Step 1: Disassemble + drilling holes
The most important things we need are inside the Original Flash lights. This means we need to disassemble the whole thing.
First we disassemble the lights head, because we will need all the inside components later. We need 1 pen with both sides sending IR light, so we need the light head two times. This means we have to take of the second lights head too and do the steps below.
Second of all we take out the fixing ring. This ring provides a fixation but also conduction (this will be explained later).
After taking out all the parts, we can start with disconnecting the leads from the little PCB with a soldering iron.
Last off all we need to disassemble the back switch. This is a bistable switch that we will need later. (On the picture on the left side, next to the monostable switch on the right side). We only need to do this on one light (we need just one bistable switch).
We need to drill 2 small holes in the tube for the position of the 2 switches. Try to drill with a fixed drilling machine; this makes the hole straight and in the correct position. After drilling, use a Dremel saw to work the edges.
We also need just one tube, so there no need to drill the holes in the second light tube.
Step 2: Solder
The next step is basically just soldering the leads and the ground contact.
With 4 leads we need one color led and one IR led on each side. The position of the IR led is important, the color led may be placed the way you want.
The function of the color leads are to indicate if the IR leads are working.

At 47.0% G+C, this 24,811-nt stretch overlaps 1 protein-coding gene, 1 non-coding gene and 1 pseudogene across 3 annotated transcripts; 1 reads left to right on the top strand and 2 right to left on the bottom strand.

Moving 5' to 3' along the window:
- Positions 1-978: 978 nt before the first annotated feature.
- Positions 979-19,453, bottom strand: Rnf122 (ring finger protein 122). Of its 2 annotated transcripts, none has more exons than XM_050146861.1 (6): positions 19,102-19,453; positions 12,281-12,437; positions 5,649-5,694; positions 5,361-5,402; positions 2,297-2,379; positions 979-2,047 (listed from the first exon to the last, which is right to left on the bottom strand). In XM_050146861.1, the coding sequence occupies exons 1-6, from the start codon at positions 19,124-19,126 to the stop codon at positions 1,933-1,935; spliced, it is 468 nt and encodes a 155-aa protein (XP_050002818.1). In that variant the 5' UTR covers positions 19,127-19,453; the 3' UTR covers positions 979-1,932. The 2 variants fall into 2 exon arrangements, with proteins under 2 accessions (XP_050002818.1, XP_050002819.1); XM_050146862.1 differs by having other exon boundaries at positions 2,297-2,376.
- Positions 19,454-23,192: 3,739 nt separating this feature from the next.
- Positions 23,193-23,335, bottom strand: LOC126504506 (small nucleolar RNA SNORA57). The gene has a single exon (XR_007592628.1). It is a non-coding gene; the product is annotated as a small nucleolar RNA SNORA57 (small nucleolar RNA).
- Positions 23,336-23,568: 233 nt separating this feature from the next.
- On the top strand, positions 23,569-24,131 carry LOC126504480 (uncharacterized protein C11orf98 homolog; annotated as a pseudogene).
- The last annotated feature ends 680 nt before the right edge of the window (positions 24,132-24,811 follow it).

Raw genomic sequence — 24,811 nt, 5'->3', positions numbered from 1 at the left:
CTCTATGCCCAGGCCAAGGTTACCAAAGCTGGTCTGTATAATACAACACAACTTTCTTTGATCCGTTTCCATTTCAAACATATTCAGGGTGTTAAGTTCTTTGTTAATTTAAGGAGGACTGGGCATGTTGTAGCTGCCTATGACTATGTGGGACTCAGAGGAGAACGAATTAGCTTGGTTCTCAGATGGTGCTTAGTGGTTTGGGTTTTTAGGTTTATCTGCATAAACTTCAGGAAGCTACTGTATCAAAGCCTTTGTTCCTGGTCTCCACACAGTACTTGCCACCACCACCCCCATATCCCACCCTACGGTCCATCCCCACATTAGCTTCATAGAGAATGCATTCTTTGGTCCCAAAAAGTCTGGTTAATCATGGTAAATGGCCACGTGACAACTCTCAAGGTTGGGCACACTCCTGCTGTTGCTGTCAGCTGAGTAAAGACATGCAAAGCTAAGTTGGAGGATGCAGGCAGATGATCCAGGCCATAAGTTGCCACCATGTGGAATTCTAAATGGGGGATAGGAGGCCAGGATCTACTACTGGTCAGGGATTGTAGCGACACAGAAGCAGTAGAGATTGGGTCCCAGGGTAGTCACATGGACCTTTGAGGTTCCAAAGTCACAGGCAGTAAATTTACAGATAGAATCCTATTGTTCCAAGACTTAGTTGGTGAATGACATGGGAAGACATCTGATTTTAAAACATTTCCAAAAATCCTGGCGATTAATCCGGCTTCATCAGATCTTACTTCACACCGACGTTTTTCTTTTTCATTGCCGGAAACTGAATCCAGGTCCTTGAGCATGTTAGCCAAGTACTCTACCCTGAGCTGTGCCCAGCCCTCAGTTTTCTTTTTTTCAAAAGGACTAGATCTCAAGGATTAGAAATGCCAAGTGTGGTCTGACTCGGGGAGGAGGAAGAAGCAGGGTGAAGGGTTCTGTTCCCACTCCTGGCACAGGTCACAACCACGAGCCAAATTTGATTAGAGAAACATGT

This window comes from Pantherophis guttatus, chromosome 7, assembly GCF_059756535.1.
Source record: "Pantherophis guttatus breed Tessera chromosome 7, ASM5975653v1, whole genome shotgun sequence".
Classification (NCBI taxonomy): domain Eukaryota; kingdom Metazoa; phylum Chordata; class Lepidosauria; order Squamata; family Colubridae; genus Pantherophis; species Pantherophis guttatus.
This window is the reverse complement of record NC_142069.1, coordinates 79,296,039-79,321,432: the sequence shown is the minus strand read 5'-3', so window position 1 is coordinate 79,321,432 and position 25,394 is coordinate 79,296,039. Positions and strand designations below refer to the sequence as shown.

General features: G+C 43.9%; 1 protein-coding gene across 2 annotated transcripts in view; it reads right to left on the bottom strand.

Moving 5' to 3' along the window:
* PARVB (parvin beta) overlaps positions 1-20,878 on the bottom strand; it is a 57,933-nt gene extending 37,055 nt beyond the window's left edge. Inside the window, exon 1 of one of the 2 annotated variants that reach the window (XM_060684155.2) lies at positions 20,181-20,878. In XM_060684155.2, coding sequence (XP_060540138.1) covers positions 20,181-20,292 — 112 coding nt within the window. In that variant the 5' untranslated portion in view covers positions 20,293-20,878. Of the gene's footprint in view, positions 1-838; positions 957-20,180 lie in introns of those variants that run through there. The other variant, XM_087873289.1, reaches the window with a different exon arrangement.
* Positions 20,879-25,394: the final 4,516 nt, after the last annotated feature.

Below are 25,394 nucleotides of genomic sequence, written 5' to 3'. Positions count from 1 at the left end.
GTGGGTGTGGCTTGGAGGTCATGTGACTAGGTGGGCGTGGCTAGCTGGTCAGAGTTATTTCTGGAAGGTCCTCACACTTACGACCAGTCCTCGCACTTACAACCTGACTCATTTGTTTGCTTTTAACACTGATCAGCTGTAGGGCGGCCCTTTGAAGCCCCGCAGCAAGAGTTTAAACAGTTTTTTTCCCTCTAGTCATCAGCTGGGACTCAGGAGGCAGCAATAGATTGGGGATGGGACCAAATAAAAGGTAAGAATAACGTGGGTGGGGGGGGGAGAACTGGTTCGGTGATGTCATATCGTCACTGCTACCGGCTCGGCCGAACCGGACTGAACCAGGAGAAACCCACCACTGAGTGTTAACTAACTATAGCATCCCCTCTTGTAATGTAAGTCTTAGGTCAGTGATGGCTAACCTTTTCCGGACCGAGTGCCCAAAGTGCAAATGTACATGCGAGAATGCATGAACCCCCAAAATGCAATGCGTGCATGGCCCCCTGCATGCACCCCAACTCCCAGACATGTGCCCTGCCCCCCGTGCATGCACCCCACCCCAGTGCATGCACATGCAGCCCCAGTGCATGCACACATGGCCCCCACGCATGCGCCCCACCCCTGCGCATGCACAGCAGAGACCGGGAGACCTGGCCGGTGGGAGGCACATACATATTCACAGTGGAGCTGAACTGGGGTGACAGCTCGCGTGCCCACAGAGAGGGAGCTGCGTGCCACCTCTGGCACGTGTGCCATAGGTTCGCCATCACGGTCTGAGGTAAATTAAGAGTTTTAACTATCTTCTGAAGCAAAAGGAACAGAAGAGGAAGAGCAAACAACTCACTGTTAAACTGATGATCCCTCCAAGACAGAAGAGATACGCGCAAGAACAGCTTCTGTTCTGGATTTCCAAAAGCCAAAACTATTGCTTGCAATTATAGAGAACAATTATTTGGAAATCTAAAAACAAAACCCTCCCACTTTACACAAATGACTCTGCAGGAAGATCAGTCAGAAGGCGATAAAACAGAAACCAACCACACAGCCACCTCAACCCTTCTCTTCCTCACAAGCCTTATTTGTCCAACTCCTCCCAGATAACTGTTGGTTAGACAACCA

The IR led (black) must be placed in the middle of the PCB. Otherwise it will not send its infrared light in full capacity. Make sure the leads are connected with the plus and minus in the right way.
After this we need to connect the PCB with the housing (thread). We do this by using two small conducting wires.
We bend a little corner to solder them to one of the four spots on the side of the PCB. Make sure that they make contact with the housing case of the light head.
At last we drill a little hole in the middle of the plastic assurance. This provides a little space for the IR led on that position.
Now that everything is fixed we can return the PCB, along with the other parts, back in the light head.
Step 3: Battery holder & switches
Here comes the hardest part.
We are rebuilding the battery holder to a super compact (with switches) non-slid component.
First we need to take out all the batteries and take one battery holder away (later to fix the switches). We take this holder away by taking away the plastic material with a filing device. Take away just enough material until the bistable switch fits in perfectly (picture 2). The monostable switch can be attached on top of the bistable switch. Make sure that the switches match with the positions of the drilled holes in the tube.
After positioning the switches, it's basically just following the wiring diagram from the picture. We need to make contact between the plus and minus of the battery holder (yellow wire). Also contact the switches to the minus side of the battery holder.